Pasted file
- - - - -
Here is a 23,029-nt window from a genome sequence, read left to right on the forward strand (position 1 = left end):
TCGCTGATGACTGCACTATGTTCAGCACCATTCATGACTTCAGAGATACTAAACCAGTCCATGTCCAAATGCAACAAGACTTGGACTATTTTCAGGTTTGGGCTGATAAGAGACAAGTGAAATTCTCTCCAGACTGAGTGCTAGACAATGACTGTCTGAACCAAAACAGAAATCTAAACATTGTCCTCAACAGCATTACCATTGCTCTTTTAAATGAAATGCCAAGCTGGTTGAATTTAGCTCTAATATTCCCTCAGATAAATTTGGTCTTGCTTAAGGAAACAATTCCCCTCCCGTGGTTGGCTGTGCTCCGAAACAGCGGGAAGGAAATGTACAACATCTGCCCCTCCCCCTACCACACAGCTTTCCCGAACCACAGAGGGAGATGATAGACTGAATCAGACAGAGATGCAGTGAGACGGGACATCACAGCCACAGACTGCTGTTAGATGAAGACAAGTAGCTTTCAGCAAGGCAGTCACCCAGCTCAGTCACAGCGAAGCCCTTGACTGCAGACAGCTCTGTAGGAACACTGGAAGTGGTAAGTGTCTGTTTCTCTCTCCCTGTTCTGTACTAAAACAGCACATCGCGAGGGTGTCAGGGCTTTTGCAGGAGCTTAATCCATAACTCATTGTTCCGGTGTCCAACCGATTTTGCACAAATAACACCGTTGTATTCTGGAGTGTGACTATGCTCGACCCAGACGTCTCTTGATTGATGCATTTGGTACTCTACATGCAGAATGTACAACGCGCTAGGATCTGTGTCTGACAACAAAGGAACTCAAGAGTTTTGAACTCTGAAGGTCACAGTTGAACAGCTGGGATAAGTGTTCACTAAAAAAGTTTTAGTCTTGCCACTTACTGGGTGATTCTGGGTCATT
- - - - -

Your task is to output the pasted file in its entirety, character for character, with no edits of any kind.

Here is a 23,029-nt window from a genome sequence, read left to right on the forward strand (position 1 = left end):
TCGCTGATGACTGCACTATGTTCAGCACCATTCATGACTTCAGAGATACTAAACCAGTCCATGTCCAAATGCAACAAGACTTGGACTATTTTCAGGTTTGGGCTGATAAGAGACAAGTGAAATTCTCTCCAGACTGAGTGCTAGACAATGACTGTCTGAACCAAAACAGAAATCTAAACATTGTCCTCAACAGCATTACCATTGCTCTTTTAAATGAAATGCCAAGCTGGTTGAATTTAGCTCTAATATTCCCTCAGATAAATTTGGTCTTGCTTAAGGAAACAATTCCCCTCCCGTGGTTGGCTGTGCTCCGAAACAGCGGGAAGGAAATGTACAACATCTGCCCCTCCCCCTACCACACAGCTTTCCCGAACCACAGAGGGAGATGATAGACTGAATCAGACAGAGATGCAGTGAGACGGGACATCACAGCCACAGACTGCTGTTAGATGAAGACAAGTAGCTTTCAGCAAGGCAGTCACCCAGCTCAGTCACAGCGAAGCCCTTGACTGCAGACAGCTCTGTAGGAACACTGGAAGTGGTAAGTGTCTGTTTCTCTCTCCCTGTTCTGTACTAAAACAGCACATCGCGAGGGTGTCAGGGCTTTTGCAGGAGCTTAATCCATAACTCATTGTTCCGGTGTCCAACCGATTTTGCACAAATAACACCGTTGTATTCTGGAGTGTGACTATGCTCGACCCAGACGTCTCTTGATTGATGCATTTGGTACTCTACATGCAGAATGTACAACGCGCTAGGATCTGTGTCTGACAACAAAGGAACTCAAGAGTTTTGAACTCTGAAGGTCACAGTTGAACAGCTGGGATAAGTGTTCACTAAAAAAGTTTTAGTCTTGCCACTTACTGGGTGATTCTGGGTCATT